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We judge our earthly friends by what they do, rather than by what they say; and why not judge of our heavenly Friend by the same rule. Ask, then, the question, Christian reader, what has God done for thee? or rather, what has God not done for thee? Has he not made thee? given thee thy faculties of body, soul, and spirit? placed thee in a beautiful world ? afforded thee the means of grace, and the hope of glory? Yea, given his Son to die for thee upon the cross, prepared thee a mansion of boundless bliss, and put into thy hands His holy word to comfort thee on earth, and guide thee in the way to heaven? Surely the past, present, and future, will hardly suffice thee in setting forth His glory:

To sing his praise let heart and soul be given,

Sing loud on earth, and louder still in heaven ! The past has already been the present, and soon will be the future. Hours, days, and years, like riches, make to themselves wings and fly away ; let them bear on their wings some record of our love, our gratitude, and joy. Let us so ponder on what is, was, and will be, that the past, the present, and the future may give praise to the Redeemer, and promote the peace of our own souls.

THE FOLIAGE OF TREES. Every bough that waves over our head in the summer time contains lessons of wisdom. It is positively true that every leaf is full of instruction. Indeed the foliage of trees is the most wonderful subject of contemplation and delight. Read the history of leaves, and marvel! Each leaf is employed in receiving and transmitting gases from the air, in certain proportions, to the plant. These great operations, having been effected during the summer months, and this agency of the leaves finished, they fall to the ground, not as an useless incumbrance, but to convey a large portion of fresh soil, peculiarly fitted for the nutriment of vegetation. The beautiful foliage which has cooled us with its shade, and glowed with all the splendid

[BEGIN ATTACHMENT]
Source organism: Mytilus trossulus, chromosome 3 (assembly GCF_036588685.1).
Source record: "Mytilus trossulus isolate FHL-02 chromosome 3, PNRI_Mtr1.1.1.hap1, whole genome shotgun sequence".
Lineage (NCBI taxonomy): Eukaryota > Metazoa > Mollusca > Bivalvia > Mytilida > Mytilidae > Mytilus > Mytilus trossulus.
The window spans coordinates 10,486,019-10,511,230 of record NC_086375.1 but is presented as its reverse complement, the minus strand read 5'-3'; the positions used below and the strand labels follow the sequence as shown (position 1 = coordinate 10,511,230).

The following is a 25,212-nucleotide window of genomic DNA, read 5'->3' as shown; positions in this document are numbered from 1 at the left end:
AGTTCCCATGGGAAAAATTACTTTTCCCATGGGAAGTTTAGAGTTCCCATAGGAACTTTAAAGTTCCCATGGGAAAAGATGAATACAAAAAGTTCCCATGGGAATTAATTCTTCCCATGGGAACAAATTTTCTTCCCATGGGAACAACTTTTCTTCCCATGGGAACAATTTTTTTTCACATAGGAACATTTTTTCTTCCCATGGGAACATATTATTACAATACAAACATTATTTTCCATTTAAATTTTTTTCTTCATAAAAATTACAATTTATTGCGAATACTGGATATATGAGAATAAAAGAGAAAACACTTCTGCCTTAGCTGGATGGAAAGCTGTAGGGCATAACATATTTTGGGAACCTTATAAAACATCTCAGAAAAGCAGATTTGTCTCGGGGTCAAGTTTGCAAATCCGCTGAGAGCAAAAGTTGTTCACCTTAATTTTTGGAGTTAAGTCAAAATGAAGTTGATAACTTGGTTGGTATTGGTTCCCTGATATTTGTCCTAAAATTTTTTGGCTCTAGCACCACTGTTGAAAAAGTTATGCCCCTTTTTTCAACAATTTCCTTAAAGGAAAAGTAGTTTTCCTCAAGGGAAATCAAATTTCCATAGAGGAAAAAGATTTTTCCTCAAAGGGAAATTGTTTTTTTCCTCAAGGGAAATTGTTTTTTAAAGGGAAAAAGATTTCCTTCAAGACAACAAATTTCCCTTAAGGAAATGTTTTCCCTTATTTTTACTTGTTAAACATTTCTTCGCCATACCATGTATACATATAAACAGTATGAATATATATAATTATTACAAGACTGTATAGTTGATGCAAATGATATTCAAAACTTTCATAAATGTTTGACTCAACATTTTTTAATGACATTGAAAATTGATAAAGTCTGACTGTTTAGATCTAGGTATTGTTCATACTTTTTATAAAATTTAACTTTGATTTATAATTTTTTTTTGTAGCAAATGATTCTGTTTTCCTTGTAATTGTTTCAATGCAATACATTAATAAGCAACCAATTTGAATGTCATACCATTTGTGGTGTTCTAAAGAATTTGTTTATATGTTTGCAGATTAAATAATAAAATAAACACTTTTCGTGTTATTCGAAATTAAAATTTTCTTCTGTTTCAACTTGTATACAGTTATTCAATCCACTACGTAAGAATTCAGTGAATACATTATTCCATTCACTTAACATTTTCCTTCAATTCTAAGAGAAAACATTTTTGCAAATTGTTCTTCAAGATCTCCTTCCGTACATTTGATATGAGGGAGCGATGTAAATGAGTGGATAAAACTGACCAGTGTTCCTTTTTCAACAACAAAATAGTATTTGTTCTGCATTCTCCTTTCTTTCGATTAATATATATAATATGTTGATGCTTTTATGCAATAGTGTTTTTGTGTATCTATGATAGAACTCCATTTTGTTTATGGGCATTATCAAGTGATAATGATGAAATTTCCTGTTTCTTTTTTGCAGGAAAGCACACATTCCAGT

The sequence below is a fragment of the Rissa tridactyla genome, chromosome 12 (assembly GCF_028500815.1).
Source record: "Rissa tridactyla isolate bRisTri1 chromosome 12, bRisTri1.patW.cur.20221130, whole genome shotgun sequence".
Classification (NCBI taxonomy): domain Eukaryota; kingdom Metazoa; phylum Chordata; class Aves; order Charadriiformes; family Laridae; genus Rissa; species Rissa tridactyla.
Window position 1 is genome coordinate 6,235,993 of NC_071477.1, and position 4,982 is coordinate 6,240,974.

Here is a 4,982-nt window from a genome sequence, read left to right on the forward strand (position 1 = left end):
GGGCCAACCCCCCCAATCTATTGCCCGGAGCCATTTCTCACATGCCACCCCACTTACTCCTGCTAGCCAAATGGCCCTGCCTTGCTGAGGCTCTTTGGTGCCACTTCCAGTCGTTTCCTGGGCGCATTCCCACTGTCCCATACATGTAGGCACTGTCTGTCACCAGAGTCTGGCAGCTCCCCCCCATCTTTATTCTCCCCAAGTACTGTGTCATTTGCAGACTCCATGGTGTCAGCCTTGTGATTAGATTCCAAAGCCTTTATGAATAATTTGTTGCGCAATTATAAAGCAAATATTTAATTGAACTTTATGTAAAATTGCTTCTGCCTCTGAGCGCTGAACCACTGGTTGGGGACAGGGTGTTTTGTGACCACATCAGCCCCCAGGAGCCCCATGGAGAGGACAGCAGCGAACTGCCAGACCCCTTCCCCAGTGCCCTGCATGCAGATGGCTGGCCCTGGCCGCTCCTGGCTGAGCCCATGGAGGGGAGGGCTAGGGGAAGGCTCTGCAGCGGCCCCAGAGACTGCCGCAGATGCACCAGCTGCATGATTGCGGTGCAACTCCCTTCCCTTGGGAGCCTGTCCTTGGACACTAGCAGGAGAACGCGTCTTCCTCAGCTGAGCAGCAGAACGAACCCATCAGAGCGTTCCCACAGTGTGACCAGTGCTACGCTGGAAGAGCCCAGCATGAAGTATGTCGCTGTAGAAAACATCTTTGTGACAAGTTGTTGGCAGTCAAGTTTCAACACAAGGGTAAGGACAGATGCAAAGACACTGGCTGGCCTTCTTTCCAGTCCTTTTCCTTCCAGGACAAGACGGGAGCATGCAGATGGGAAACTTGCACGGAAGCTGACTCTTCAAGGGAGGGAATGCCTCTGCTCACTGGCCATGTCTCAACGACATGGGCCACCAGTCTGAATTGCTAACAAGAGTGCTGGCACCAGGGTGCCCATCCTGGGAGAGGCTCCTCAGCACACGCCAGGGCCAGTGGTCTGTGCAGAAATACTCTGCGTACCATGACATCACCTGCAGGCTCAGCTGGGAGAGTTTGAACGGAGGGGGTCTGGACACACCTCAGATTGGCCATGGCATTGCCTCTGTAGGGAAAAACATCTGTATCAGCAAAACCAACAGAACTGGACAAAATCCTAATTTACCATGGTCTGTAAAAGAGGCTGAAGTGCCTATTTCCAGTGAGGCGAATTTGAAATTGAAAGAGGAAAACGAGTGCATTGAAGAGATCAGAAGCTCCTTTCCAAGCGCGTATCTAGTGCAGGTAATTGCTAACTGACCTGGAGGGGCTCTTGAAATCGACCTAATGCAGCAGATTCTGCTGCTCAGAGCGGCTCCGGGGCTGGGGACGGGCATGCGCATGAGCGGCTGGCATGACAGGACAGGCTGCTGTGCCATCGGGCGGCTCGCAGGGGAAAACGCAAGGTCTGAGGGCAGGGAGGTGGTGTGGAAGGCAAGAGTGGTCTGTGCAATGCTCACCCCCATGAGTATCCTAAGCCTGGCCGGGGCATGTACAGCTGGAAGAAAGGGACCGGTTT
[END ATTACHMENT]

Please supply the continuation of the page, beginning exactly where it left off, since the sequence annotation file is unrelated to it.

fruitfulness, at length return to the soil in the lonely days of autumn, not to encumber it, but to administer health and vigor to a new series of vegetation, and circulate in combination concealed from every human eye.

REPLY OF A CHILD TO AN INFIDEL. An infidel remarked, within hearing of a little girl of thirteen, that all things came by chance, and that the world, like a mushroom, sprang up in a night. “I should like to know, sir,” she said, “where the seed came from.”

WE MISS HER.
WHEN morning dawns with cheering light,

The parting stroke we feel ;
We miss her at the noontide hour,

And at the evening meal.
We miss her at the shady bower,

Where she was wont to play ;
We miss the little prattling tales

She told us ev'ry day.
We miss her round the cheerful fire,

When our daily work is o'er,
And at the hour of praise and prayer

She joins with us no more.
Our beautiful and lovely child,

In whom we took delight,